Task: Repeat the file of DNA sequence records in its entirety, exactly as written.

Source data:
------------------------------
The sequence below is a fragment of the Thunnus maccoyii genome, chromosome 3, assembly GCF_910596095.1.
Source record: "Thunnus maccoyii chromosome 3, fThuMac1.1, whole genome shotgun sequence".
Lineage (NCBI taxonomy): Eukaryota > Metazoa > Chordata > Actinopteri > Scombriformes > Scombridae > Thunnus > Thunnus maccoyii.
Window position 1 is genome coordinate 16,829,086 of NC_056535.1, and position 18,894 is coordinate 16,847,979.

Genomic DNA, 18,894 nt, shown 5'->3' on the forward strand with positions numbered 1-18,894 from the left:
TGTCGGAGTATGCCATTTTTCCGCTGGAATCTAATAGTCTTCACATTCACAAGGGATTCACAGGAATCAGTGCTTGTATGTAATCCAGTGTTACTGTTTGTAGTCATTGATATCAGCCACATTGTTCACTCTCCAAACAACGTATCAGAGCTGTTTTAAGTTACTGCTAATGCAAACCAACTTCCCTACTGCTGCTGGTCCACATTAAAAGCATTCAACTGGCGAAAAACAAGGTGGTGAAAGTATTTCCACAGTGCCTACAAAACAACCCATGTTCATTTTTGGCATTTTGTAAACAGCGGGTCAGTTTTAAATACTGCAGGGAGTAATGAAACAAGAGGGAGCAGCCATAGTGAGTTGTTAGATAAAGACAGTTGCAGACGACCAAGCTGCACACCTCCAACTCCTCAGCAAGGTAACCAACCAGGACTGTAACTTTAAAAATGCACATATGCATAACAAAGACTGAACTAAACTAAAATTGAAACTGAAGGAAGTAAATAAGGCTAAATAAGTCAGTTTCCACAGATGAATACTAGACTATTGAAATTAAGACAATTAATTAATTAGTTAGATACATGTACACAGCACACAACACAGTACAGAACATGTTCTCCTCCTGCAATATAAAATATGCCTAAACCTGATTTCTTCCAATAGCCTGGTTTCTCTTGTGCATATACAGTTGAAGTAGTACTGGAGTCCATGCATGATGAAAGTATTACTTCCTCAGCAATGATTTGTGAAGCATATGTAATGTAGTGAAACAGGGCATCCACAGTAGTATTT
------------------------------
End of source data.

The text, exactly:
The sequence below is a fragment of the Thunnus maccoyii genome, chromosome 3, assembly GCF_910596095.1.
Source record: "Thunnus maccoyii chromosome 3, fThuMac1.1, whole genome shotgun sequence".
Lineage (NCBI taxonomy): Eukaryota > Metazoa > Chordata > Actinopteri > Scombriformes > Scombridae > Thunnus > Thunnus maccoyii.
Window position 1 is genome coordinate 16,829,086 of NC_056535.1, and position 18,894 is coordinate 16,847,979.

Genomic DNA, 18,894 nt, shown 5'->3' on the forward strand with positions numbered 1-18,894 from the left:
TGTCGGAGTATGCCATTTTTCCGCTGGAATCTAATAGTCTTCACATTCACAAGGGATTCACAGGAATCAGTGCTTGTATGTAATCCAGTGTTACTGTTTGTAGTCATTGATATCAGCCACATTGTTCACTCTCCAAACAACGTATCAGAGCTGTTTTAAGTTACTGCTAATGCAAACCAACTTCCCTACTGCTGCTGGTCCACATTAAAAGCATTCAACTGGCGAAAAACAAGGTGGTGAAAGTATTTCCACAGTGCCTACAAAACAACCCATGTTCATTTTTGGCATTTTGTAAACAGCGGGTCAGTTTTAAATACTGCAGGGAGTAATGAAACAAGAGGGAGCAGCCATAGTGAGTTGTTAGATAAAGACAGTTGCAGACGACCAAGCTGCACACCTCCAACTCCTCAGCAAGGTAACCAACCAGGACTGTAACTTTAAAAATGCACATATGCATAACAAAGACTGAACTAAACTAAAATTGAAACTGAAGGAAGTAAATAAGGCTAAATAAGTCAGTTTCCACAGATGAATACTAGACTATTGAAATTAAGACAATTAATTAATTAGTTAGATACATGTACACAGCACACAACACAGTACAGAACATGTTCTCCTCCTGCAATATAAAATATGCCTAAACCTGATTTCTTCCAATAGCCTGGTTTCTCTTGTGCATATACAGTTGAAGTAGTACTGGAGTCCATGCATGATGAAAGTATTACTTCCTCAGCAATGATTTGTGAAGCATATGTAATGTAGTGAAACAGGGCATCCACAGTAGTATTT